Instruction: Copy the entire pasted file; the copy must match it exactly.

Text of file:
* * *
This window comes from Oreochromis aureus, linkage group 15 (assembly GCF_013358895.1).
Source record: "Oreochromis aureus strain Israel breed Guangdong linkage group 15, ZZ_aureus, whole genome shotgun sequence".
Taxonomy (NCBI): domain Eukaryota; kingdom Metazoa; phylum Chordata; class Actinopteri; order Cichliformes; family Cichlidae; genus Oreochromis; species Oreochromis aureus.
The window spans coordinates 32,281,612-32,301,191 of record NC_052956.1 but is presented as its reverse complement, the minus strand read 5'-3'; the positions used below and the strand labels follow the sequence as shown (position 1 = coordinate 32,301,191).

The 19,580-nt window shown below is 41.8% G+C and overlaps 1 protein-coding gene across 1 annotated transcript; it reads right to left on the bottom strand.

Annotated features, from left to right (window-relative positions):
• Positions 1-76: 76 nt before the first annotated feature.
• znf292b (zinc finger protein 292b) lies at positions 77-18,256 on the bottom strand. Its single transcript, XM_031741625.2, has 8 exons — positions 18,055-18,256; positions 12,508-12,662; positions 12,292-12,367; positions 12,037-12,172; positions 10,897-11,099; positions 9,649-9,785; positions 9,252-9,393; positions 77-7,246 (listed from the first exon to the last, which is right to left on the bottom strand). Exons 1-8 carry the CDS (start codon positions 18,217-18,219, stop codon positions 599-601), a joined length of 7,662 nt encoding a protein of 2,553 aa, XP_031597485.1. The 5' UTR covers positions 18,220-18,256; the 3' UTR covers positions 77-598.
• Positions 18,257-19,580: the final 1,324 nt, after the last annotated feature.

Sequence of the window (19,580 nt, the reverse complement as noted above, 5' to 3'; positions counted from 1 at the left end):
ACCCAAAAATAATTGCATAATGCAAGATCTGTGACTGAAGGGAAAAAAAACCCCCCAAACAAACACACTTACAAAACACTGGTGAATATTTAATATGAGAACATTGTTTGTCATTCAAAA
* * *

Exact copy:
This window comes from Oreochromis aureus, linkage group 15 (assembly GCF_013358895.1).
Source record: "Oreochromis aureus strain Israel breed Guangdong linkage group 15, ZZ_aureus, whole genome shotgun sequence".
Taxonomy (NCBI): domain Eukaryota; kingdom Metazoa; phylum Chordata; class Actinopteri; order Cichliformes; family Cichlidae; genus Oreochromis; species Oreochromis aureus.
The window spans coordinates 32,281,612-32,301,191 of record NC_052956.1 but is presented as its reverse complement, the minus strand read 5'-3'; the positions used below and the strand labels follow the sequence as shown (position 1 = coordinate 32,301,191).

The 19,580-nt window shown below is 41.8% G+C and overlaps 1 protein-coding gene across 1 annotated transcript; it reads right to left on the bottom strand.

Annotated features, from left to right (window-relative positions):
• Positions 1-76: 76 nt before the first annotated feature.
• znf292b (zinc finger protein 292b) lies at positions 77-18,256 on the bottom strand. Its single transcript, XM_031741625.2, has 8 exons — positions 18,055-18,256; positions 12,508-12,662; positions 12,292-12,367; positions 12,037-12,172; positions 10,897-11,099; positions 9,649-9,785; positions 9,252-9,393; positions 77-7,246 (listed from the first exon to the last, which is right to left on the bottom strand). Exons 1-8 carry the CDS (start codon positions 18,217-18,219, stop codon positions 599-601), a joined length of 7,662 nt encoding a protein of 2,553 aa, XP_031597485.1. The 5' UTR covers positions 18,220-18,256; the 3' UTR covers positions 77-598.
• Positions 18,257-19,580: the final 1,324 nt, after the last annotated feature.

Sequence of the window (19,580 nt, the reverse complement as noted above, 5' to 3'; positions counted from 1 at the left end):
ACCCAAAAATAATTGCATAATGCAAGATCTGTGACTGAAGGGAAAAAAAACCCCCCAAACAAACACACTTACAAAACACTGGTGAATATTTAATATGAGAACATTGTTTGTCATTCAAAA